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Fellowship Year 2013: Barbara Baylor

Everything I Needed to Know, I Learned on the Hill 

by Barbara Baylor, MPH

American Public Health Association’s 2013 Brookings Institution Congressional Fellow, January - December 2013, Congressman Charles B. Rangel’s Office

I was given the most amazing opportunity and experience. One that I shall never forget! I was selected as the American Public Health Association’s 2013 Public Policy Fellow through the Brookings Institution Congressional Fellowship Program. That meant spending a year working on Capitol Hill learning, observing, hearing about how policy is developed and implemented, and the role that politics plays in it. What an honor! I was part of a group of forty-six all going through training with the Brookings Institution who prepared us for our time on “the Hill”. We entered our training and orientation with fear of the unknown but also excited for the unknown. Although our class was repeatedly told, not to worry, "we would all get placements", there was still a tiny bit of doubt in some of us if that would be quite true and I think we agonized over this until it came true! 

For the last year, I have had the wonderful honor of working in the office of Congressman Charles Rangel from the 13th district of New York. This meant a lot to me, as one, I was born on the site that Harlem Hospital now sits on. My family comes from Brooklyn and Queens, but I was raised in upstate New York. I felt like it was providence that I would wind up working in this office. I ultimately chose this office because of the heavy emphasis on constituent and community needs. The experience taught me so much, not only about the political process, but about life itself. As a person who is a- lot-of- times anxious, I did learn to go slower and not be anxious about everything. I learned that it was okay to not be "perfect." It was surely a “different world from where I come from."

As many fellows before me, I came with a great expectations and ideas on what I wanted to do. I had wanted to be very specific about working on public health issues only, but I ended up working on not only health issues but on other important issues as well. Working in the personal office of a Congressman afforded me the opportunity to learn and complete a variety of tasks that included: 1) wrote statements and op-eds on a number of health topics based on the national health observance calendar. Two of my op-eds were included in local newspapers and several statements were registered in the Congressional Records; 2) read and determined legislation that Congressman should co-sponsor; 3) coordinated two major events in the Congressman’s district that related to public health including an event with Grammy Award Winner Alicia Keys on HIV/AIDS in which over 500 persons attended and an event on the Health Care Marketplaces with over 700 persons attending a breakfast and outdoor health fair; 4) completed existing legislation on HIV/AIDS, prepared "Dear Colleague" letters, lobbied legislators and community organizations for co sponsorship ; 5) proposed and drafted new legislation on mental health and violence; 6) proposed the establishment of a congressional caucus on Sickle Cell Disease and completed the process for this; 7) drafted legislation to establish a National Commission on Rare Diseases; 8) prepared talking points for the Congressman for Alicia Keys event, health care event and his visits to district constituents on senior citizen fraud, affordable care act; 9) participated on team to make decisions on appropriations priorities and submitting these priorities during appropriations process; 10) met with dozens of constituent and lobbyist groups to hear view on health and health related issues; 12) attended legislative briefings on health care and other issues.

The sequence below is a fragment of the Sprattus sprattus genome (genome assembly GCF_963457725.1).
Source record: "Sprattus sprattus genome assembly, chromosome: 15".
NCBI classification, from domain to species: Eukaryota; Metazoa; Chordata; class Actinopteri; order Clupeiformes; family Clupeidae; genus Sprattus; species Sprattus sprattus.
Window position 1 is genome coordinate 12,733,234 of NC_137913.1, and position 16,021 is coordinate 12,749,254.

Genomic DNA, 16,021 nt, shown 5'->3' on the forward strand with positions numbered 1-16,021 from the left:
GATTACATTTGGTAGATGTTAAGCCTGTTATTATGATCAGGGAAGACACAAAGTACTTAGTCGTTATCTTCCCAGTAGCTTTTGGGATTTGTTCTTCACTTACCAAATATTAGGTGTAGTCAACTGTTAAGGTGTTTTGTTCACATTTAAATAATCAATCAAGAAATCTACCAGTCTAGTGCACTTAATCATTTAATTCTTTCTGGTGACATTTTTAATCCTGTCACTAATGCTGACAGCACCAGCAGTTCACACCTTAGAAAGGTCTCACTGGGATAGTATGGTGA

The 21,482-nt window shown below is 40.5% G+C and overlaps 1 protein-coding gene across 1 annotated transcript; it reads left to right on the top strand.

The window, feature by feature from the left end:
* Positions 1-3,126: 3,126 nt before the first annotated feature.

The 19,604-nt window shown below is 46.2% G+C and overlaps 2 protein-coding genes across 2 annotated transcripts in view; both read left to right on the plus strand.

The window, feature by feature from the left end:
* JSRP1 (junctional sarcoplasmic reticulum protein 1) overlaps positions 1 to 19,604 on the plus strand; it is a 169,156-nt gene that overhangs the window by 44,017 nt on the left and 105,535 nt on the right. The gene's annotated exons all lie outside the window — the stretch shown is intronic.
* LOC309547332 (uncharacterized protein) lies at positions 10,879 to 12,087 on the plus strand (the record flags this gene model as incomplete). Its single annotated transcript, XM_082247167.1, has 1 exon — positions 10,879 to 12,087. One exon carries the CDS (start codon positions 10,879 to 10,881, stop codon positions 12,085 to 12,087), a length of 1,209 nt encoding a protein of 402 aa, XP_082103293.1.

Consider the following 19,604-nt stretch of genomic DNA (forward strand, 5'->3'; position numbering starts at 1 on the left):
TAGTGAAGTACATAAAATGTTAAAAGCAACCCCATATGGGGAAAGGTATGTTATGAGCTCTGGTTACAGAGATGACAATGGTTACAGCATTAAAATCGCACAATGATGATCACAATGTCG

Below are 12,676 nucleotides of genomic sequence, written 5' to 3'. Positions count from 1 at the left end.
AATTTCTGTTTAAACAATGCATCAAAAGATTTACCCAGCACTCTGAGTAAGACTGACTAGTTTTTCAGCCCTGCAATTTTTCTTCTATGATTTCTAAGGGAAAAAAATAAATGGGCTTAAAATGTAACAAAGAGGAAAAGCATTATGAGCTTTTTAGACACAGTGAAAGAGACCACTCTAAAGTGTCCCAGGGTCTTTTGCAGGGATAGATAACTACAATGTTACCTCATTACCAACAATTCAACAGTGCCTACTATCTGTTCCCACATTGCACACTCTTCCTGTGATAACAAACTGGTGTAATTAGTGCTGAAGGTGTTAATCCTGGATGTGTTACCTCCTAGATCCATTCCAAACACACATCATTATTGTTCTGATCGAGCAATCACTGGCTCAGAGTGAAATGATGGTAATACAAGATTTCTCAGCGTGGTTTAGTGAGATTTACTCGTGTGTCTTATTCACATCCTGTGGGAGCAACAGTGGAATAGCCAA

I was and still am very interested in not only how to formulate policy, but how to speak policy. There is a way in which one learns how to speak in policy terms, phrases. I think there is particular vernacular related to policy. I learned that it is very important to understand that the job of Congress is to legislate. When developing policy, ask if it will lend itself to a legislative solution. Is there any law that covers this area? Ask what the purpose of the legislation. Research what the upsides and downsides are of what is being proposed - are funds needed? What are the costs associated with it? Finally, always understand the politics of the policy. I'll always remember the words - "Policy, the Procedures and the Politics."